So Long P-I, You’ll Be Missed

Another sad day in our industry, but the closure of the print operation at the Seattle Post-Intelligencer hits close to home.

Like a lot of you, I grew up reading the P-I in the morning and The Bremerton Sun in the afternoon. Yes, The Sun used to be a P.M. paper, and it used to be called The Bremerton Sun.

I remember reading Royal Brougham’s column as a teenager, and years later, I remember watching an aging Royal spill scalding coffee all over the back of P-I photographer Grant Haller in the tiny media room at the Seattle Coliseum. Haller screamed in pain, while Royal just shuffled away, oblivious to what he’d just done.

I remember asking John Owen, the columnist and later sports editor of the P-I, for advice during the early years of my career.

I broke into this business about the same time as Art Thiel, who was working at the old Bellevue Journal-American at the time and covering the Sonics. Thiel, who was hired by Owen, has become, in my opinion, one of the premier sports columnists in our country.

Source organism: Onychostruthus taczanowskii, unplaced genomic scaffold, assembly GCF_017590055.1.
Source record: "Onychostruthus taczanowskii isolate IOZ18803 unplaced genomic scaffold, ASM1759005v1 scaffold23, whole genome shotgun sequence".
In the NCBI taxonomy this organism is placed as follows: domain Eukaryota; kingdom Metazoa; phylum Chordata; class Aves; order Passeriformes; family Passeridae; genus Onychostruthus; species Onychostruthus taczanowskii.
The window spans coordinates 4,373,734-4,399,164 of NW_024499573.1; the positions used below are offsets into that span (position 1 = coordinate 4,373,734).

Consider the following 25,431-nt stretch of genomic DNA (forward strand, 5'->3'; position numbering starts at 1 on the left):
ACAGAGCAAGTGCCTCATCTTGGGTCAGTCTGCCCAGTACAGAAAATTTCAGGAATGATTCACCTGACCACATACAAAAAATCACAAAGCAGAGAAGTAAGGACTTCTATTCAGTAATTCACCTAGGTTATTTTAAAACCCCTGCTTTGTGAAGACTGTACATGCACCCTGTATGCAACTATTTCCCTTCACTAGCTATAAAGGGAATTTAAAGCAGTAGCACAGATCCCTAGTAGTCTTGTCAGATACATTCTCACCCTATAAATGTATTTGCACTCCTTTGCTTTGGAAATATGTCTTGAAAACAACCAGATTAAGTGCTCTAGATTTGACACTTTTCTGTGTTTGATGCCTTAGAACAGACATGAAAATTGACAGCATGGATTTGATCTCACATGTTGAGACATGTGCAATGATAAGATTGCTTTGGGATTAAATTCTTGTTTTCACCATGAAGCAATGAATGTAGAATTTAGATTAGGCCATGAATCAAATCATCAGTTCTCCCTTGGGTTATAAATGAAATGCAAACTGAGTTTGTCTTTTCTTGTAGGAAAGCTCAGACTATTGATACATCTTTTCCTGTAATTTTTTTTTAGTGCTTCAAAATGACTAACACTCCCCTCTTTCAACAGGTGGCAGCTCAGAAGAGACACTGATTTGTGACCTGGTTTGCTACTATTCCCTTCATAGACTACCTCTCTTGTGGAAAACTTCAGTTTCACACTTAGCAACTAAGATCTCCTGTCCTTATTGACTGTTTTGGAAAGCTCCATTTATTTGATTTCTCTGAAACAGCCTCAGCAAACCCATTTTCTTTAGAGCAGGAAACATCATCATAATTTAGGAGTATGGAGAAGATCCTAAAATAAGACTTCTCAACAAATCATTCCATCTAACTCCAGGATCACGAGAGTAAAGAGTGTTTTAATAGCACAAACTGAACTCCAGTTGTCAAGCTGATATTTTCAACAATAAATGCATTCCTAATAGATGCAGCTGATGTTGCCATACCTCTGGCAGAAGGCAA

If you haven’t read Thiel’s farewell column, I highly recommend it.

And, while you’re at it, check out Jim Moore’s good-bye column, too. The Go 2 Guy, one of the really good guys in our business, and Thiel gave the P-I a one-two punch that made the days of a lot of loyal readers.

This, indeed, is a sad, sad day. I know the final edition of that paper is sitting in a box up at the top of the hill, but I don’t want to go get it. It’s just another sign of where our industry is heading, and I’m in no hurry to get there, wherever that is.

One thought on “So Long P-I, You’ll Be Missed

  1. I, too, grew up in a two-a-day newspaper household and find today’s news very sad. Twitters and tweets and headlines that change every half hour can’t comapre with the depth of good newspaper reporting.

    And besides, what are we going to line our birdcages with?

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